POST /_aliases
    "actions" : [
        { "add" : { "index" : "httpd-2019.10.01-000002-convert-integer-processing_time_4", "alias" : "httpd" } }

So for now, that's about where I'm stuck. I'd also like to get this index name back to its original httpd-2019.10.01-000002 which I assume is a simple fix, but I'd like to validate the type conversion before taking this step.

<edit - mistook block quotes for multiline preformatted text.

Doing some more research, it appears that renaming an index is actually NOT simple. Any way that it is done is by copying an index and deleting the old one. Is it really not possible to make this field conversion happen without deleting the original data in one way or another? I understand why it must be done in the long run but is there some way that I can test that everything is healthy before committing to a delete? At this point it is seeming like my best next step is to delete the original index and re-copy the converted index back over to the original name while hoping for the best.

Seems like I'm not allowed to make edits any more for some reason... I'll just reply even though no one has responded yet.

I've had an idea to run another reindex against the same convert processor, but give it a name that matches the alias at the top of the range (999999) which I should never hit. This should result in my new index with the proper field type which matches the alias pattern. The job is running now so I'll get back on the results of that soon. I'm still curious what happens when I choose 000017 when we have 16 as the current hot index, but not wanting to test it here in production.

So, that didn't work. I am still getting the error illegal_argument_exception: index.lifecycle.rollover_alias [httpd] does not point to index [httpd-2019.10.01-999999]. At this point, I'm taking a moment to compare the configuration of each of these indices. In the settings, the new index indicates that indexing is not complete, and it has a static provided name vs the old one i.e. "httpd-2019.10.01-999999" vs "<httpd-{now/d}-000002>". For the mapping, the only difference is the expected type change. For the settings, the new index is again, missing the indexing_complete: "true". Researching...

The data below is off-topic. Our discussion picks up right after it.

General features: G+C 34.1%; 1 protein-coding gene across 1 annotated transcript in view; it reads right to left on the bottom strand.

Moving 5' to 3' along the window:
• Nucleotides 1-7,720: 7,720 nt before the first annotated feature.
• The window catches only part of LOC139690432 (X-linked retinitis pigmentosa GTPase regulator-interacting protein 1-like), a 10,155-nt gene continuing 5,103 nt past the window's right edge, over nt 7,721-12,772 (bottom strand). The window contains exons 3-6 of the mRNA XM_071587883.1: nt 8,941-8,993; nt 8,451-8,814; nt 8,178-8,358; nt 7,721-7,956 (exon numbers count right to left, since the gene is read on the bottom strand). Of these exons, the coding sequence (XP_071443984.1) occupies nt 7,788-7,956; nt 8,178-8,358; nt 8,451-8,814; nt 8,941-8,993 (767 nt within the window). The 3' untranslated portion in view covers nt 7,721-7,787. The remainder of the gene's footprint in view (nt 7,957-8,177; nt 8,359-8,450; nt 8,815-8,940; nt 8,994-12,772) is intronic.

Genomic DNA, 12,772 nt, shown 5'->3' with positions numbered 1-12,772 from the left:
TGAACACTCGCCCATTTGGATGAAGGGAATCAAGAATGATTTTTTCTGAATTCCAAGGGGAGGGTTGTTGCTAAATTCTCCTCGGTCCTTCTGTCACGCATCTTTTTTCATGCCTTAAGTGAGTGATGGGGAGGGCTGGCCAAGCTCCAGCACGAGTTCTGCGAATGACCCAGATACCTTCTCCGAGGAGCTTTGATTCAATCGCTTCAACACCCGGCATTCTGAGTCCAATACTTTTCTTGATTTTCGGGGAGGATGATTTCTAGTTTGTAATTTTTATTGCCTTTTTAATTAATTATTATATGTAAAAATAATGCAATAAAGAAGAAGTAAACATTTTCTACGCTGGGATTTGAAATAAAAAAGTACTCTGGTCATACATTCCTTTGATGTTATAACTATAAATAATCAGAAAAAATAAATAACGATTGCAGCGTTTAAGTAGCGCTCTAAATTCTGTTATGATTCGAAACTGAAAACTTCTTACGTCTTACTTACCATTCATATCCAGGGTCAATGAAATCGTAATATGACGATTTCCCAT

So, I dug into ILM some and found out how to correct this. You need to manually correct the setting with the update index settings API, followed by an ILM retry. This will clear the Alias error.

PUT /<index>/_settings
  "index" : {
    "lifecycle": {
      "indexing_complete" : "true"

POST <index>/_ilm/retry

I'm going to build a couple more queries and double-check the configuration comparison again to test that everything looks okay before I start deleting the old indices. Fingers crossed that was the last hurdle.

Seems like I can sum and bucket the suspect field now. I want to finish writing up my process so that I can make a nice clean guide. I'll try to get back to this tomorrow.

I have another remaining mapping conflict but I know the source, because I changed another field in the pipeline as well. I'll try to get that fixed tomorrow, along with the guide.

This topic was automatically closed 28 days after the last reply. New replies are no longer allowed.